How to cite this paper:
Griffin FA, Resar RK. IHI Global Trigger Tool for Measuring Adverse Events (Second Edition).
IHI Innovation Series white paper. Cambridge, MA: Institute for Healthcare Improvement; 2009. (Available on www.IHI.org
Traditional efforts to detect adverse events have focused on voluntary reporting and tracking of errors. However, public health researchers have established that only 10 to 20 percent of errors are ever reported and, of those, 90 to 95 percent cause no harm to patients. Hospitals need a more effective way to identify events that do cause harm to patients in order to quantify the degree and severity of harm, and to select and test changes to reduce harm.
The IHI Global Trigger Tool for Measuring Adverse Events provides an easy-to-use method for accurately identifying adverse events (harm) and measuring the rate of adverse events over time. Tracking adverse events over time is a useful way to tell if changes being made are improving the safety of the care processes. The Trigger Tool methodology includes a retrospective review of a random sample of patient records using “triggers” (or clues) to identify possible adverse events. Many hospitals have used this tool to identify adverse events, to measure the level of harm from each adverse event, and to identify areas for improvement in their organizations. It is important to note, however, that the IHI Global Trigger Tool is not meant to identify every single adverse event in a patient record. The recommended time limitation for review and the random selection of records are designed to produce a sampling approach that is sufficient for the design of safety work in the hospital.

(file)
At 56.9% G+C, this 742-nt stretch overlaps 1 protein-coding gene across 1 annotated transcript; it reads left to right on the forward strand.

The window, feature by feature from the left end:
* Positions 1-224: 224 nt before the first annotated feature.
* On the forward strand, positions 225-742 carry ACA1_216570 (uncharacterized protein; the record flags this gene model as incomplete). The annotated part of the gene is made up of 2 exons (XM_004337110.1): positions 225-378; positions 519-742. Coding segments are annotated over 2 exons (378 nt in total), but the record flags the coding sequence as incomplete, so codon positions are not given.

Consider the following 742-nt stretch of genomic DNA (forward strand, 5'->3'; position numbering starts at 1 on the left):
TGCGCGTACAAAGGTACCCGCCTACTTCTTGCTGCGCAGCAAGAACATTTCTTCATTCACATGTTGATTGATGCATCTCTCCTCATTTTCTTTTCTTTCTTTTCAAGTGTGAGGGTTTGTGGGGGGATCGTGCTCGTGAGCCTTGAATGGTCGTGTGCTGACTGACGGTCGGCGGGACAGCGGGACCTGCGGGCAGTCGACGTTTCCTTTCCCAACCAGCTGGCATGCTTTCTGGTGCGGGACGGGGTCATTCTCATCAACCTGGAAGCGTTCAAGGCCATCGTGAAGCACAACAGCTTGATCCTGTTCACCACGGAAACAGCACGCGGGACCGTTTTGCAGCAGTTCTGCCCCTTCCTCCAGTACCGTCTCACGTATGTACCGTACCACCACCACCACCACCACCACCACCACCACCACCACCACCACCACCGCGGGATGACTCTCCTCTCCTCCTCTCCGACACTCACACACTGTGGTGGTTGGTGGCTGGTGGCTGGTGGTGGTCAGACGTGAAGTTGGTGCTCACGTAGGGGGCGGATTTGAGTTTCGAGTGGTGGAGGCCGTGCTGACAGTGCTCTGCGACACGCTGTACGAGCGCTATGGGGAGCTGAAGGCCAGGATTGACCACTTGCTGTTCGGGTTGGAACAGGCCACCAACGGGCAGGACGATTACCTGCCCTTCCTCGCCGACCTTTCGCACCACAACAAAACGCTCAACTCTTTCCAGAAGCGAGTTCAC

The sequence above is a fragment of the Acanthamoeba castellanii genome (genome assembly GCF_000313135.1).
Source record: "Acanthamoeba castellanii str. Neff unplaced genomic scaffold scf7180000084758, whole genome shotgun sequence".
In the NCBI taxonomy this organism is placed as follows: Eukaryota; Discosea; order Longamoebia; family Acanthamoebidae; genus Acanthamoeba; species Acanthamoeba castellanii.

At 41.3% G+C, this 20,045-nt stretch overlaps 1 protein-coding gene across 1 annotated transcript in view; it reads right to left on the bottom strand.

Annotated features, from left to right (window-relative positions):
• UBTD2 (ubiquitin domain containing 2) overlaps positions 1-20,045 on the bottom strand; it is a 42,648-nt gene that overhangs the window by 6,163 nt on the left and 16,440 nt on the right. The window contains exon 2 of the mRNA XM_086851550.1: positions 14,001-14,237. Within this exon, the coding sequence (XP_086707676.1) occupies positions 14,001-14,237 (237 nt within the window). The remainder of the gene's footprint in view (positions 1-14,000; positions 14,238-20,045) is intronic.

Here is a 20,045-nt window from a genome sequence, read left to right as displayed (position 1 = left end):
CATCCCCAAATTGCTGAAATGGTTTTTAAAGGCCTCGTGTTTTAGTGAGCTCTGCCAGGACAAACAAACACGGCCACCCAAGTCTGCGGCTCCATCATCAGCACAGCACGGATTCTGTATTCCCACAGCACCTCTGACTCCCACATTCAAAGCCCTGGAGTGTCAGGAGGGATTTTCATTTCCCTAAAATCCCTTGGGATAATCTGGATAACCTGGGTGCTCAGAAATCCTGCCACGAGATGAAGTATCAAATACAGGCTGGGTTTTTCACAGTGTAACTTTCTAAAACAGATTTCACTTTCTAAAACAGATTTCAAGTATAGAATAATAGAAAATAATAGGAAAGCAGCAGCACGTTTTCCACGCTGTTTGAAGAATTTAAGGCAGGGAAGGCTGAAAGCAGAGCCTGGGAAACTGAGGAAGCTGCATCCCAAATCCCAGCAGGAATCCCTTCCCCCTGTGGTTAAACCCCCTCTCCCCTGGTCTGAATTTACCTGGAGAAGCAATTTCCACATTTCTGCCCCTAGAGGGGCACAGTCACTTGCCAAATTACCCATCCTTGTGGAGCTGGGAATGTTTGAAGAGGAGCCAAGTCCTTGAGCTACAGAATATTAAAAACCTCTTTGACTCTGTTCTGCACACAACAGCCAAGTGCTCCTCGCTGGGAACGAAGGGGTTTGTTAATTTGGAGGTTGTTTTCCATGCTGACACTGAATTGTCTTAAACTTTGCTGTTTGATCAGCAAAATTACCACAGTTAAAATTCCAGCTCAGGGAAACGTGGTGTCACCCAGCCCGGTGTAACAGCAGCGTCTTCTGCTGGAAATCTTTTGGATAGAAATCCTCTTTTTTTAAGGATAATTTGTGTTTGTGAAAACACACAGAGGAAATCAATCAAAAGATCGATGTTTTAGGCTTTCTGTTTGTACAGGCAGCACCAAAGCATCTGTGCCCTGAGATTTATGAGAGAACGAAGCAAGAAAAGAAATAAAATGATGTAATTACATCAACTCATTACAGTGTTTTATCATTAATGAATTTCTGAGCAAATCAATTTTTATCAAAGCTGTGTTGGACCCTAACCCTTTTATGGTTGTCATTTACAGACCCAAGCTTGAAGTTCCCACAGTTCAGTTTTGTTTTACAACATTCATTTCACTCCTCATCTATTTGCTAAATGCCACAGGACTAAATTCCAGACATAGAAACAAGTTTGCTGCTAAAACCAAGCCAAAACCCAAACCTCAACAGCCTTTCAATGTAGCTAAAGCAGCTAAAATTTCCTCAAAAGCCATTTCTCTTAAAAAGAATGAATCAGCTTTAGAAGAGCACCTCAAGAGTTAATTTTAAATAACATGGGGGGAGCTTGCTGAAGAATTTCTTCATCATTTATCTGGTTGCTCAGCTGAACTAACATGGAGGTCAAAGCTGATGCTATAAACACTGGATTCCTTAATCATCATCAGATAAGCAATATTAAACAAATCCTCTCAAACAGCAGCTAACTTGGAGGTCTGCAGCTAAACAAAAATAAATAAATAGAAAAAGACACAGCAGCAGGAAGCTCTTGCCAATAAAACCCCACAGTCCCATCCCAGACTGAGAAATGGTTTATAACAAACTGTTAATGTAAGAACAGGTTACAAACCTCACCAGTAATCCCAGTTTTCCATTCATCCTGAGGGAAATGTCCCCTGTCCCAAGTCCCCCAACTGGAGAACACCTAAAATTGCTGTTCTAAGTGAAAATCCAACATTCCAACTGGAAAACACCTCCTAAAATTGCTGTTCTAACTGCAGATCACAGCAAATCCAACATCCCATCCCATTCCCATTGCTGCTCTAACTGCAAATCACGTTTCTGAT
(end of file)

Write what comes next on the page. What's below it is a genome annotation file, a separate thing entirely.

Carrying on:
The Institute for Healthcare Improvement (IHI) formed the Idealized Design of the Medication System (IDMS) Group in May 2000. The group of 30 physicians, pharmacists, nurses, statisticians, and other professionals established an aim to design a medication system that is safer by a factor of 10 and more cost-effective than systems currently in use. The Trigger Tool for Measuring Adverse Drug Events was initially developed by this group and provided the basis for development of subsequent Trigger Tools.
This white paper provides comprehensive information on the development and methodology of the IHI Global Trigger Tool, with step-by-step instructions for using the tool to accurately identify adverse events (harm) and measure the rate of adverse events over time.